Controversial Children and Social Work Bill debated today

The Children and Social Work Bill, which would allow councils to opt out of key legal duties to children, is being debated in the House of Commons today.

The legal duties affected by the Bill relate to nearly all the social care services children receive from local authorities laid down in numerous acts of Parliament, including statutory rights on child protection, family support, children's homes and fostering, support to care leavers and services for disabled children.

The government argues that the bill is a ‘bold approach to removing red tape’, but campaigners say that opting out of these long-standing duties is risky and unnecessary.

According to the BBC, around 50 organisations publicly oppose the proposed exemptions - including the British Association of Social Workers, The Care Leavers' Association, Women's Aid, Liberty and the National Association of People Abused in Childhood.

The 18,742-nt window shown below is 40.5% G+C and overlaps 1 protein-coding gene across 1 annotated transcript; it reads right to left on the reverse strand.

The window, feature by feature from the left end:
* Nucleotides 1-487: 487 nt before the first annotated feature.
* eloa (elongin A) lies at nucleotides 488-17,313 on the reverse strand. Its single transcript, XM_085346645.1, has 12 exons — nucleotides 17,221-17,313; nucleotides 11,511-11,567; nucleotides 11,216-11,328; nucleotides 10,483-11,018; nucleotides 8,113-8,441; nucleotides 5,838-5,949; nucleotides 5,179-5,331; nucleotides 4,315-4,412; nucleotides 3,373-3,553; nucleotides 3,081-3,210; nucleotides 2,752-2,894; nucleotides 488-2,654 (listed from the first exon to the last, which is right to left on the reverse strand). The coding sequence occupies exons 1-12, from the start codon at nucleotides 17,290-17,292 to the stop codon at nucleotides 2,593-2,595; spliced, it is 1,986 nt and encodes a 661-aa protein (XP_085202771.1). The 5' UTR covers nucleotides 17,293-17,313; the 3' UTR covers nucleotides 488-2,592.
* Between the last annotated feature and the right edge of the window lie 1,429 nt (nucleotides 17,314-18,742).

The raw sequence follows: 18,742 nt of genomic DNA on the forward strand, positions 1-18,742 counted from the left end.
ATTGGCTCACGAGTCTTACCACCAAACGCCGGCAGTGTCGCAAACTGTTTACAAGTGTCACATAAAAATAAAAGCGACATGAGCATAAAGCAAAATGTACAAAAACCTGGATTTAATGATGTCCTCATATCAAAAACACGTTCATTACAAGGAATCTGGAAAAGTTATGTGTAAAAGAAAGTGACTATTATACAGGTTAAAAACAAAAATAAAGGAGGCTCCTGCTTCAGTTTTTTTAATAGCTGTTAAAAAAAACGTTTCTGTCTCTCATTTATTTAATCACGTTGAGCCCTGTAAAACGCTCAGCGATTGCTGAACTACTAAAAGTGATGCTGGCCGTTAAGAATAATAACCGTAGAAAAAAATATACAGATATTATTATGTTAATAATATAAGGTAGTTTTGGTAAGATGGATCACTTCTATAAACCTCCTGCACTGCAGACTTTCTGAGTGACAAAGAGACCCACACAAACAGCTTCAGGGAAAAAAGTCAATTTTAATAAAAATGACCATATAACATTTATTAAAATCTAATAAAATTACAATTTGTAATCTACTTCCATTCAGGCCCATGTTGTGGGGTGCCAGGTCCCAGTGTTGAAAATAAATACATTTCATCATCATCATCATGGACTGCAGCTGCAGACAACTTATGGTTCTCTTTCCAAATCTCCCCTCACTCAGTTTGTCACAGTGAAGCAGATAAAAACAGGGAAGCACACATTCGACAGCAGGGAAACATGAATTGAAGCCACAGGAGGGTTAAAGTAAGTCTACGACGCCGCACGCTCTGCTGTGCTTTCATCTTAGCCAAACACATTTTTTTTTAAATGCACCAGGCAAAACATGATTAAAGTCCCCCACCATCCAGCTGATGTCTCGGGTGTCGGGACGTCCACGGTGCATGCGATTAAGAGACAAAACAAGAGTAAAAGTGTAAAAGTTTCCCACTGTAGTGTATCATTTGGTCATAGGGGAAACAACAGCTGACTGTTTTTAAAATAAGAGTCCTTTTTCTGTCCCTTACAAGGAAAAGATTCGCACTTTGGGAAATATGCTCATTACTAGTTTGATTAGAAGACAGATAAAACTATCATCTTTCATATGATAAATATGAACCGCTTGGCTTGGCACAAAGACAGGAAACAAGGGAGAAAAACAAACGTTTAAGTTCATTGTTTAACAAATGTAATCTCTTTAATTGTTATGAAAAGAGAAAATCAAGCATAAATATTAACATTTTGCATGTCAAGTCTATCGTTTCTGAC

They have banded together to form a group called Together for Children to oppose the Bill, which is due to be debated in committee on Tuesday morning.

Carolyne Willow, director of independent children's rights organisation Article 39, said: "With such a radical and unprecedented change to children's law, it's not unreasonable to demand a Green and White Paper consultation.

"We have been unable to find any example of any other country which allows councils to opt out of their duties to very vulnerable children and young people, including those the state is directly responsible for by law."

Read more

Supplier Focus

Flagship event at THORPE PARK ideal for STEM school trips

This event is designed to introduce students to the exciting world of STEM as well as showcase career paths to those that have a passion for these subjects. The event will deliver a mass variety of STEM related activities that will be delivered by Middlesex University including EEG workstations, Loco machines, robot selfie’s, Kinetic Mario, AR Sandbox, Physiology tests, Mind control and much much more.